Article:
1. The Nutrition Screening Survey
1.1 This report provides a summary of the second nutrition screening survey undertaken in the UK. The survey was carried out from 1-3 July 2008 reflecting the prevalence of ‘malnutrition’ during the summer. Reporters from 130 hospitals, 75 care homes and 17 mental health units in the UK completed a general questionnaire and an anonymous patient questionnaire as part of a national audit on nutritional screening using criteria based on the ‘Malnutrition Universal Screening Tool’ (‘MUST’) in all care settings. Data were collected on patients during the first three days of admission to hospitals and acute mental health units, and on residents admitted to care homes and long stay/rehabilitation mental health units in the previous six months. The combination of medium and high risk categories is henceforth referred to as ‘malnutrition’ for simplicity.
The results of the 2008 survey have been compared with those of the 2007 nutrition screening survey which was undertaken in the autumn between 25-27th September 2007.
2.1 Of 5089 patients who were screened on admission to hospital, 28% were found to be at risk of malnutrition, high risk (22%), and medium risk (6%), the same proportions found to be at risk in the 2007 survey.
2.2 Overall the results for the hospital survey in 2008 including those on policies and practice were similar to those for 2007.
2.3 78% of patients included in the survey were admitted from their own homes, suggesting that the risk of malnutrition largely originated in the community. Strategies to prevent and treat malnutrition in the community setting should therefore be considered.
2.4 ‘Malnutrition’ varied significantly according to source of admission (26% from home, 34% from another hospital, 32% from another ward, and 52% from a care home), type of admission (34% for emergency admission, 19% for elective admission), and type of ward (e.g. 42% in oncology wards and 19% in orthopaedic/trauma wards). However, unlike in the 2007 survey, it was not greater in hospitals that had a screening policy than in those that did not (29% v 30%), and there was no significant difference between larger hospitals with ≥1000 beds and those with <1000 beds.
2.5 ‘Malnutrition’ was common in all age groups and diagnostic categories, but it was significantly more common in women (30% v 26%), who were older than men, in subjects aged over 65 years than under 65 years (32 v 23%), and in certain diagnostic categories compared with others (e.g. gastrointestinal disease (41%) and neurological disease (31%) versus cardiovascular disease (20%) and musculoskeletal conditions (20%)).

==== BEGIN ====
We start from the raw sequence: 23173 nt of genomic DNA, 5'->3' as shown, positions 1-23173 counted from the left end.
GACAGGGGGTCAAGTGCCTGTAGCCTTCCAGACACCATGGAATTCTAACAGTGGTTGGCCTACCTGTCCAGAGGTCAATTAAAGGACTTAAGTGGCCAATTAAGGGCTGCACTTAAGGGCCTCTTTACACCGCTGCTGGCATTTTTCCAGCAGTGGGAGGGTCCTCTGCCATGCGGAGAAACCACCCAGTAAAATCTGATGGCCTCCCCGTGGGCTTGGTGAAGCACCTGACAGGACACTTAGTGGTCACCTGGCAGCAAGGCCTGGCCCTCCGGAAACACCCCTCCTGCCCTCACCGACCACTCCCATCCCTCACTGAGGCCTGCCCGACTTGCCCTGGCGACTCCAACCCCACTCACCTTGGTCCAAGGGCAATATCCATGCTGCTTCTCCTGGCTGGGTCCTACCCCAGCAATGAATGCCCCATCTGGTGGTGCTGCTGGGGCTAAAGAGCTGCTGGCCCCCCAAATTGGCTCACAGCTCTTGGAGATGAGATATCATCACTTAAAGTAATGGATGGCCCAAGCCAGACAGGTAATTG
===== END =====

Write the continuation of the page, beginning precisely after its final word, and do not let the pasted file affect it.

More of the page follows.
2.6 12 % of patients included in the survey were reported to have cancer.‘Malnutrition’ was significantly higher in those patients with cancer than those without (40% v 26%).
2.7 A low body mass index (BMI <20 kg/m2) contributed to a ‘MUST’ category (medium + high) in 44% of ‘malnourished’ patients.
2.8 Most hospitals reported that they had a screening policy (82%), but weighing on all wards was carried out in just over half the hospitals in the survey, and only a little over a quarter of the patients (27%) involved in the survey were in hospitals where weighing was carried out on all wards. Furthermore, only 6 out of 10 hospitals stated that the scales on all wards had been calibrated within the last 12 months.
2.9 Nutrition information on those patients identified as ‘malnourished’ was not always included in discharge communications. About half the hospitals reported that they always or usually included this information, 39% said they sometimes included it and 8% either did not or did not know. This suggests that ‘malnutrition’ may be under- recognised and under-treated following discharge from hospital.
2.10 Compared to hospitals without a nutrition screening policy, those with a nutrition screening policy were more likely to undertake weighing on all wards (53% v 21%), use scales that had been calibrated on all wards (60% v 50%) and communicate nutrition information on discharge from hospital (always + usually = 52% v 36%).
3. Care homes
3.1 Of 614 residents recently admitted and screened 42% were ‘malnourished’ (30% high risk, 11% medium risk) which was much higher than in the 2007 survey when 30% residents were ‘malnourished (20% high risk, 10% medium risk). This may be due to the difference in mix of care homes that took part in the 2 surveys with more exclusively nursing homes, fewer exclusively residential homes and more care homes with nursing facilities participating in 2008 than in 2007.
3.2 The prevalence of ‘malnutrition’ was greater in residents admitted from hospitals (45%) and other care homes (45%) than in those admitted from their own homes (36%). The prevalence was also greater in nursing homes (46%) than residential homes (36%).
3.3 Most care homes (89%) reported that they had a screening policy and almost all (96%) reported that they had a policy to weigh residents on admission and 65% recorded the height of residents on admission. 99% of care homes said they regularly weighed residents during their stay. 84% of care homes used scales that had been calibrated within the last 12 months.
3.4 A low BMI (<20 kg/m2) contributed to the ‘MUST’ category (medium + high) in about 8 out of 10 ‘malnourished’ residents. Underweight was 4 to 5 fold more common than obesity. The subjects in care homes were older than those in hospitals and mental health units, more than half of them being 85 years and over. The prevalence of ‘malnutrition’ increased with age and was higher than that reported in 2007 (36% v 26% in those <70 years, 37% v 29% in those 70-84 years and 46% v 32% in those ≥85 years; p = 0.076 and p (trend) = 0.031) and duration of stay (up to 6 months; p <0.01).